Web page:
- Technology keeps running forwards (sometimes too fast, which leads to poor output), so it is always interesting.
- Most folks are above average on the technical side and OK on the personal side
- Facilities are running from OK to old and lacking of maintenance
- Nice gifts on holidays
- Some tolerance for eccentric employee behavior, like strange cloths (mostly in Seattle) and alcohol at the cubic (sometimes this is negative)

Cons- The company tries to run as lean as possible, which means every person is squeezed to the bone - being pushed to work overtime, night, weekends and holidays, just to meet unrealistic deadlines while trying to accomplish tons of work, which should be shared by more than one person.
So, realistically, they pay to one person a 1.25 or 1.5 salary to do the work of two or almost two employees.
- Although that, there are islands where there are folks who do very little, on the same role and salary level, but managers do not divert them to help the overloaded employees. They are the lucky ones.
- Travel, even transatlantic, is always at the economic class, for almost all employee levels, except for the very top managers.
- Most of the 1st and 2nd line managers are terrible. Appointed and promoted mostly by seniority rather than by being suitable to be managers. Simply try to run by the lean atmosphere and push the employees to meet deadlines, without really helping them achieve it or questioning how realistic are the targets.
- Many veteran folks create just a few "close circle" groups that control the company and decide who's in and who's out, even if the employee is good - aiming to keep their regime.
- Shortage of resources and tools (hardware and software) to accomplish your work, which also makes it hard to meet deadlines.
- Low number of annual vacation days (to make you stay at work...)
- Upper management doesn't really care about how things are doing below them. Only come to do the "showoff" presentations to the crowd, but don't wish to hear what is really happening on the "factory floor" thus not meeting with non-managers.

Advice to Senior ManagementF5 is known to be great for its salary, technology enthusiasm and open culture. This is all nice and good, but not enough. The company is both rapidly growing and moving from its safe ground of networking, into the security realm, which the company it is not really ready for nor know how to deal with.
The security world has many veteran giants who rule the land and know the game. It is not the networking world, and you will learn it with some harsh lessons. The current company culture and way of work is not ready for this challenge, of paranoid attitude, much research and very short response time.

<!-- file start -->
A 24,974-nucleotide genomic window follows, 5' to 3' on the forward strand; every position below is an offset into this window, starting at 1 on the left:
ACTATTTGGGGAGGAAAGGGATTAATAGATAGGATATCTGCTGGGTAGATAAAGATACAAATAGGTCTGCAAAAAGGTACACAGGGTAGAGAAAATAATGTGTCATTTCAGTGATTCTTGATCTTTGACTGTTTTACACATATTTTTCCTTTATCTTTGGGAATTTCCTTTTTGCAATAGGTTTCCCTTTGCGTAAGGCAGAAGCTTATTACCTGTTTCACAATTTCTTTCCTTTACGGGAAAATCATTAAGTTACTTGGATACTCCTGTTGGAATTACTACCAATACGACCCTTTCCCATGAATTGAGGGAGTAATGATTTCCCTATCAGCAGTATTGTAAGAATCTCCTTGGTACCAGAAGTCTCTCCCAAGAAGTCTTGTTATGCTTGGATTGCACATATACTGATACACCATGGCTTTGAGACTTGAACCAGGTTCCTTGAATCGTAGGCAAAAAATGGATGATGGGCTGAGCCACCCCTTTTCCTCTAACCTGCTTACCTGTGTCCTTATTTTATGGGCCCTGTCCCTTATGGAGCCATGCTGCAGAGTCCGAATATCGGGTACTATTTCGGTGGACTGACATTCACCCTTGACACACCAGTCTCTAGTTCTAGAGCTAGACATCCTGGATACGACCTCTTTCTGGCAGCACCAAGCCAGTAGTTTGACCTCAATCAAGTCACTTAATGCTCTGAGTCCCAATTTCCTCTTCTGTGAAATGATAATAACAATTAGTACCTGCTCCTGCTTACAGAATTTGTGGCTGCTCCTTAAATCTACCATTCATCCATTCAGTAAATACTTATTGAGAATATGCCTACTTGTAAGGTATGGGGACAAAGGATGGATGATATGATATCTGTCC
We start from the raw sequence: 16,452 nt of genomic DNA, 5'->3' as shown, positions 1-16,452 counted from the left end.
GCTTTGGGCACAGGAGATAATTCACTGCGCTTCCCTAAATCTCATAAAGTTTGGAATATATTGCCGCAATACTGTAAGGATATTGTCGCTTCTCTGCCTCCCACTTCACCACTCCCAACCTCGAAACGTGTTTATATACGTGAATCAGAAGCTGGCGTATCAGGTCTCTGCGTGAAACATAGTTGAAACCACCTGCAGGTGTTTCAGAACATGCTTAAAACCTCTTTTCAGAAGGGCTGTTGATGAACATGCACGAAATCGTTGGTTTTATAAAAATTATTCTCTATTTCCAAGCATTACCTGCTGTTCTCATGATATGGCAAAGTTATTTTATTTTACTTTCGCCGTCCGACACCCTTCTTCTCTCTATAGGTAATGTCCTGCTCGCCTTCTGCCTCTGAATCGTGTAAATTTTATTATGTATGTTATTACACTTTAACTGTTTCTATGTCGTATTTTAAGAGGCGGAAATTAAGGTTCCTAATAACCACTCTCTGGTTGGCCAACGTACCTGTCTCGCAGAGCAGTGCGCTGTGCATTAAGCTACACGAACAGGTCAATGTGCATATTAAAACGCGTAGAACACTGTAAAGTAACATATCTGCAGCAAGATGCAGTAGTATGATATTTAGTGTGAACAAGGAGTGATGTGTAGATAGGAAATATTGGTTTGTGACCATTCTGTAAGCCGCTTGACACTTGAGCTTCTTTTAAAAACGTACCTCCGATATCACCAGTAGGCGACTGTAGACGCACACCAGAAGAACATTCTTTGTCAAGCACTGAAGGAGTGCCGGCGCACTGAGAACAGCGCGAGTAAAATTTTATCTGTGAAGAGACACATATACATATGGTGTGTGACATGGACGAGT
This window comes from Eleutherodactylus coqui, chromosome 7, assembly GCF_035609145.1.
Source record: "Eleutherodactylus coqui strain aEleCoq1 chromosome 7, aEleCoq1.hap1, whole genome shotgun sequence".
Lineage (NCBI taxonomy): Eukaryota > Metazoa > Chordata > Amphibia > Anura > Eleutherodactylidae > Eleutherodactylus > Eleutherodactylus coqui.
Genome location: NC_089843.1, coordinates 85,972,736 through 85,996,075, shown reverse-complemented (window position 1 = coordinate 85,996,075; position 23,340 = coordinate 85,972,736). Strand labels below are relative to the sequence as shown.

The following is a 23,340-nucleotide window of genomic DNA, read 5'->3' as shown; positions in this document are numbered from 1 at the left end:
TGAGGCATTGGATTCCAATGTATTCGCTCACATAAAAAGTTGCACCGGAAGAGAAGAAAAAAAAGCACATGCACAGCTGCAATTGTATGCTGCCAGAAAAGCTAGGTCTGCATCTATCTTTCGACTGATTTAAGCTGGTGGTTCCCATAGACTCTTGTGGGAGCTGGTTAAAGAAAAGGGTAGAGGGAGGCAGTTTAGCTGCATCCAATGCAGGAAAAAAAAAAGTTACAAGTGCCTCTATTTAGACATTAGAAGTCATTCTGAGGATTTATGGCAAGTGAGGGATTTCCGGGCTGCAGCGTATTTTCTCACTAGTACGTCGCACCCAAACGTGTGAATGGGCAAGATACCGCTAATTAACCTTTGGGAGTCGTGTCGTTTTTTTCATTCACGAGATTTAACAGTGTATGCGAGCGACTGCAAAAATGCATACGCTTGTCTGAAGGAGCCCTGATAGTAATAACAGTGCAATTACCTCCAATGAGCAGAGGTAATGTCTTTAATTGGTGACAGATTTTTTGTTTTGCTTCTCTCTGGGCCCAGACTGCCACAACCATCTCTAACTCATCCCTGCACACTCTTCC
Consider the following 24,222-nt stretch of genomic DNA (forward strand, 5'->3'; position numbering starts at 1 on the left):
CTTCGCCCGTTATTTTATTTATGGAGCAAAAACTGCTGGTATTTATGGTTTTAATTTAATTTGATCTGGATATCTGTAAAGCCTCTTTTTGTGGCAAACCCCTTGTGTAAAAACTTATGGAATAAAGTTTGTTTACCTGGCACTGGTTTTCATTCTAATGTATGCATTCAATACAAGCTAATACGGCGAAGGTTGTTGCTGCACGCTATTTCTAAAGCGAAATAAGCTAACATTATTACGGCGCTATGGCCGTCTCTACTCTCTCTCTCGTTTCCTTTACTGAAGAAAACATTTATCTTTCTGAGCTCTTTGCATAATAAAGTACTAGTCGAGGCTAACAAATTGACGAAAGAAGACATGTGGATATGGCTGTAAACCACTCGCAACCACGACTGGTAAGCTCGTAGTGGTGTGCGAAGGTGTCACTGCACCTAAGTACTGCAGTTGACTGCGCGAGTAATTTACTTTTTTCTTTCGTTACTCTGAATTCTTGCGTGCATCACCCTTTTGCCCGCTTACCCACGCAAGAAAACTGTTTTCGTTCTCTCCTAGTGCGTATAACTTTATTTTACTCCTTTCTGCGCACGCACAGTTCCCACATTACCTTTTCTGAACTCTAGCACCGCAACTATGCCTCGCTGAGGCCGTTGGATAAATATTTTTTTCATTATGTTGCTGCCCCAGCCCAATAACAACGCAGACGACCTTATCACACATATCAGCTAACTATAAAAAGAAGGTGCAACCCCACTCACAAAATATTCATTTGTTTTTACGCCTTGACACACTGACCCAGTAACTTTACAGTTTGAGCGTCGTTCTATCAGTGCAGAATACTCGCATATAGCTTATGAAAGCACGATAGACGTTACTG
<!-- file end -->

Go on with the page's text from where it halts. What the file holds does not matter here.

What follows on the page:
The company is currently breathing its own past glory perfume, from the ADC world, not realistic about what is corrupting it from the inside of it and how to face the coming challenges that will come from the security uncharted land.

Some words to the CEO - Show yourself more on the factory floor (also meaning at all branches, not just Seattle). Take single employees to one-on-one talk (let them know they can ask for it but also randomly pick ones), do focus groups with several employees at once - encourage folks to talk freely with you, without being afraid to be punished for speaking their minds. Let your all-levels managers know that no part of the company is hidden from you - so they can't hide their wrong doings.

Drastically improve the way managers are selected, mostly when it is their first managerial role. Don't count only on their seniority. I realize it looks good to promote from the inside, but base it on skills and ability, not just by counting years of service.

Strengthen HR:
- Currently they only execute what the mangers tell them to, thus being the "human shield" for the managers. - Reconstruct the dismissal process - you lose good folks just because they did not were friendly to the correct people - make sure that someone is dismissed only if it is really the last resort and no other options in the company fit that person.
- If you dare - try to do a post mortem for dismissal events, see how things went wrong and what could have been done better. Talk with ex-employees, you may discover some surprising stuff, to say the least.
- Spot, with HR, not only by what managers recommend, the talented ones and create career paths for them, so they will have a reason to stay in the company.

- Watch very closely the remote branches, they always need much more care and attention than the HQ.

No, I would not recommend this company to a friend – I'm not optimistic about the outlook for this company